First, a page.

Recently, a randomized, controlled trial showed efficacy of the antiviral drug valganciclovir in decreasing HHV-8 replication, which makes it useful as an adjunctive agent in HHV-8-associated disease processes, especially those with more lytic viral replication (eg, MCD) [72]. Another reported potential therapeutic approach included use of plant extracts, which were identified using a new fluorescence-based assay [73]. Last but not least, Bryant and Milliken [74] reported the successful treatment of PEL in an HIV-infected patient in second remission with allogeneic hemopoietic stem cell transplantation, who remained in complete remission at 31 months posttransplant only on HAART and with undetectable viral loads.


Our understanding of the pathophysiology and the molecular processes involved in the development of the various HHV-8-associated malignancies has increased dramatically over the past decade. Although many new targets have been identified at the molecular level for potential therapy of KS, MCD, and PEL, therapeutic outcomes for these malignancies remain far from satisfactory. Future research should aim to improve our understanding of the role of host and viral factors that influence tumorigenesis and prognosis in the various HHV-8-related disease states, identifying the most efficacious combination from among the different therapeutic options through controlled trials. Alternative modalities, including radiotherapy and stem cell transplantation, should be explored in aggressive HHV-8 malignancies. Studies for effective prevention strategies, including vaccines, could potentially add to our arsenal against HHV-8.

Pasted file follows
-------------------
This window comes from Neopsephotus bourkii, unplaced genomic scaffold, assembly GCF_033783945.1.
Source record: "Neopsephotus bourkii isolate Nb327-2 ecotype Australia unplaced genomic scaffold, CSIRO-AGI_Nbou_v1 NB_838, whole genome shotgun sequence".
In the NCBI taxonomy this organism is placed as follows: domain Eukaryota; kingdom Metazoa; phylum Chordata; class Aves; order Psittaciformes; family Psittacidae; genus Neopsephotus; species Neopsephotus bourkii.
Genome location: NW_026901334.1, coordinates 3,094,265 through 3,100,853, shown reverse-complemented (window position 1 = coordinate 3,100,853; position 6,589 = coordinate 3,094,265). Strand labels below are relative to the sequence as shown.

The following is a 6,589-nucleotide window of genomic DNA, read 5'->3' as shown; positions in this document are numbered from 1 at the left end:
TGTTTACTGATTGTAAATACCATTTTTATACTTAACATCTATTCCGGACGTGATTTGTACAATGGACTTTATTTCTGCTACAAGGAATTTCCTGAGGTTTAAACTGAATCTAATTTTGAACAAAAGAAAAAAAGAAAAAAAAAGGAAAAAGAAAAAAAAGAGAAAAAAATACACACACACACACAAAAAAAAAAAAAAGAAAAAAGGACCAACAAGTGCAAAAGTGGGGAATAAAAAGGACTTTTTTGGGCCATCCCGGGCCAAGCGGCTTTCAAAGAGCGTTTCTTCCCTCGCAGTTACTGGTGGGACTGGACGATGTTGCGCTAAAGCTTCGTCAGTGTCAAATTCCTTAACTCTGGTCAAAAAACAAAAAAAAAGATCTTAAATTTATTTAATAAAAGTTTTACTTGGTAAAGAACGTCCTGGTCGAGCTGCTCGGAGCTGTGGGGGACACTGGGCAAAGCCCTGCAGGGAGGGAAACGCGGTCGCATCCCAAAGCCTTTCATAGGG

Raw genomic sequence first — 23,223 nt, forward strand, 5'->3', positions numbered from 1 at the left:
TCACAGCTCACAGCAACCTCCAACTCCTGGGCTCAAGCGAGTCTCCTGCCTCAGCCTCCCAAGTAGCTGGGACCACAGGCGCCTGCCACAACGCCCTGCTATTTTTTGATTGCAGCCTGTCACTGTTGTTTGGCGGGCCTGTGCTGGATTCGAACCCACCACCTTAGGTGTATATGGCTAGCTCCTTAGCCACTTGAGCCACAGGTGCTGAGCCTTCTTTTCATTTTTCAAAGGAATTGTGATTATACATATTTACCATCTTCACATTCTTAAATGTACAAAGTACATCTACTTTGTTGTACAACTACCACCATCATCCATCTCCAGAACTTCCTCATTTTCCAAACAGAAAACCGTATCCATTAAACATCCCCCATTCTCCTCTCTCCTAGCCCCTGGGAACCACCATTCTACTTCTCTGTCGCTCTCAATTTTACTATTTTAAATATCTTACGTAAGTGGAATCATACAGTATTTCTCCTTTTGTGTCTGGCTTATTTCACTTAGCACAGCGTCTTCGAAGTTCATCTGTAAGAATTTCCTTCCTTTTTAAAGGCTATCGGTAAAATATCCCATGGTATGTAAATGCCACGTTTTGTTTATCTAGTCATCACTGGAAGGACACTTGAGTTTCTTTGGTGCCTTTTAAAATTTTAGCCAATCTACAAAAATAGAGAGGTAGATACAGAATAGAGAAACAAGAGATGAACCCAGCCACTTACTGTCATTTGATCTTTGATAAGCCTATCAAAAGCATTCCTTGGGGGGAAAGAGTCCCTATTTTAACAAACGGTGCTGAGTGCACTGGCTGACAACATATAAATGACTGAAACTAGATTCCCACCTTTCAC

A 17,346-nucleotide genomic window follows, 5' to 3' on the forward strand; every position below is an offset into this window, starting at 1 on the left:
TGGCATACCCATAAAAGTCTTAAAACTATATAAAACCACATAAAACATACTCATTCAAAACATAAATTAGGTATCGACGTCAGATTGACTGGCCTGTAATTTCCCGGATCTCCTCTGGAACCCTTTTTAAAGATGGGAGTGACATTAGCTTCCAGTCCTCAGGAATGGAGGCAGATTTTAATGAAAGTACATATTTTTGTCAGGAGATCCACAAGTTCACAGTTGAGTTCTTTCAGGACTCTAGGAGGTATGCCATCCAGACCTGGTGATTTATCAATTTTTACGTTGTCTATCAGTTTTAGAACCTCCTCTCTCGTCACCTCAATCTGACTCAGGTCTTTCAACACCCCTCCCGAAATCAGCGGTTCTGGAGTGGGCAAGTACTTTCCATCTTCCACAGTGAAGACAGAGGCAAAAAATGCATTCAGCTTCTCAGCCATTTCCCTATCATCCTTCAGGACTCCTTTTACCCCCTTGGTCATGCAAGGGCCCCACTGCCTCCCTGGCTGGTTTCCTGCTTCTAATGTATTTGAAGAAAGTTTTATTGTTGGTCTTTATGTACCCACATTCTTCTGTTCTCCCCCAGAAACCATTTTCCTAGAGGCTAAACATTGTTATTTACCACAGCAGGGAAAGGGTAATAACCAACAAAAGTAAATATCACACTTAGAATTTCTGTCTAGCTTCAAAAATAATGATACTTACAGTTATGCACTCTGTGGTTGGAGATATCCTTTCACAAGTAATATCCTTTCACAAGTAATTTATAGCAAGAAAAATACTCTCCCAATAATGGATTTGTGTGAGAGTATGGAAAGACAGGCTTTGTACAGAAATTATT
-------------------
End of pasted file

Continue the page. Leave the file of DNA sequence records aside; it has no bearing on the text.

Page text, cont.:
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Authors and Affiliations

  1. 1.Department of Hematology/Medical Oncology, Winship Cancer InstituteEmory UniversityAtlantaUSA
  2. 2.Hematology/Oncology, Moores Cancer CenterUniversity of California, San DiegoMC #0987 La JollaUSA